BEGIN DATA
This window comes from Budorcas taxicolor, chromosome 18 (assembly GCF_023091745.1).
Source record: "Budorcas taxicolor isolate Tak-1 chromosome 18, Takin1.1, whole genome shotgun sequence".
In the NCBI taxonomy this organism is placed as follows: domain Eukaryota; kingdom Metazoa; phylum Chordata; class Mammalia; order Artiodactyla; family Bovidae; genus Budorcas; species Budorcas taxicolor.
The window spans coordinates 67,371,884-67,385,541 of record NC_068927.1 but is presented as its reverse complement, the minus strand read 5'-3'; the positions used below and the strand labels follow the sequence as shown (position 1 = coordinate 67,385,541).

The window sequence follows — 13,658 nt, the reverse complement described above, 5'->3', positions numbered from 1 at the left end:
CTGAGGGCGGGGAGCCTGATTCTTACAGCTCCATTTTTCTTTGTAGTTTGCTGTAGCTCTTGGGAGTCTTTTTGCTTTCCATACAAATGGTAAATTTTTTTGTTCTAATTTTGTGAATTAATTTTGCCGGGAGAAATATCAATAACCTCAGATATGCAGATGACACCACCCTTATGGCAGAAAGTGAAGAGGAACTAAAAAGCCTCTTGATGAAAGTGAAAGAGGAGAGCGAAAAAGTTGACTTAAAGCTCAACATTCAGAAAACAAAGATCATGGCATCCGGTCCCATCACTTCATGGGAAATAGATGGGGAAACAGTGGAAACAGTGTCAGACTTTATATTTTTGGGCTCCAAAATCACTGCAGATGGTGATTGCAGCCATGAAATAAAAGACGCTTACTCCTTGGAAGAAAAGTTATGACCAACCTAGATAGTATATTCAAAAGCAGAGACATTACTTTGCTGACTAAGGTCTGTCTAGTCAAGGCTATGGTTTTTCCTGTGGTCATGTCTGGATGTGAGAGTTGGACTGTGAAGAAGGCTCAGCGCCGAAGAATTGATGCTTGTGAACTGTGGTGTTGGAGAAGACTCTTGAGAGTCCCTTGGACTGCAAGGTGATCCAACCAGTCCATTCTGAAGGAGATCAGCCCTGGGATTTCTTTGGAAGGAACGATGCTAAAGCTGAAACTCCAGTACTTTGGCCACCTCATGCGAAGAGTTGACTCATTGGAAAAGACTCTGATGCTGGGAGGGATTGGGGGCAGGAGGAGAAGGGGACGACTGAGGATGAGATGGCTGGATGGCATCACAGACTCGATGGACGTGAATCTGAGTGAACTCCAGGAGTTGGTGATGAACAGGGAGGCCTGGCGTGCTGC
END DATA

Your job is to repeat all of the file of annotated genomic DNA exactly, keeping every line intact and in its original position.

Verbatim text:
This window comes from Budorcas taxicolor, chromosome 18 (assembly GCF_023091745.1).
Source record: "Budorcas taxicolor isolate Tak-1 chromosome 18, Takin1.1, whole genome shotgun sequence".
In the NCBI taxonomy this organism is placed as follows: domain Eukaryota; kingdom Metazoa; phylum Chordata; class Mammalia; order Artiodactyla; family Bovidae; genus Budorcas; species Budorcas taxicolor.
The window spans coordinates 67,371,884-67,385,541 of record NC_068927.1 but is presented as its reverse complement, the minus strand read 5'-3'; the positions used below and the strand labels follow the sequence as shown (position 1 = coordinate 67,385,541).

The window sequence follows — 13,658 nt, the reverse complement described above, 5'->3', positions numbered from 1 at the left end:
CTGAGGGCGGGGAGCCTGATTCTTACAGCTCCATTTTTCTTTGTAGTTTGCTGTAGCTCTTGGGAGTCTTTTTGCTTTCCATACAAATGGTAAATTTTTTTGTTCTAATTTTGTGAATTAATTTTGCCGGGAGAAATATCAATAACCTCAGATATGCAGATGACACCACCCTTATGGCAGAAAGTGAAGAGGAACTAAAAAGCCTCTTGATGAAAGTGAAAGAGGAGAGCGAAAAAGTTGACTTAAAGCTCAACATTCAGAAAACAAAGATCATGGCATCCGGTCCCATCACTTCATGGGAAATAGATGGGGAAACAGTGGAAACAGTGTCAGACTTTATATTTTTGGGCTCCAAAATCACTGCAGATGGTGATTGCAGCCATGAAATAAAAGACGCTTACTCCTTGGAAGAAAAGTTATGACCAACCTAGATAGTATATTCAAAAGCAGAGACATTACTTTGCTGACTAAGGTCTGTCTAGTCAAGGCTATGGTTTTTCCTGTGGTCATGTCTGGATGTGAGAGTTGGACTGTGAAGAAGGCTCAGCGCCGAAGAATTGATGCTTGTGAACTGTGGTGTTGGAGAAGACTCTTGAGAGTCCCTTGGACTGCAAGGTGATCCAACCAGTCCATTCTGAAGGAGATCAGCCCTGGGATTTCTTTGGAAGGAACGATGCTAAAGCTGAAACTCCAGTACTTTGGCCACCTCATGCGAAGAGTTGACTCATTGGAAAAGACTCTGATGCTGGGAGGGATTGGGGGCAGGAGGAGAAGGGGACGACTGAGGATGAGATGGCTGGATGGCATCACAGACTCGATGGACGTGAATCTGAGTGAACTCCAGGAGTTGGTGATGAACAGGGAGGCCTGGCGTGCTGC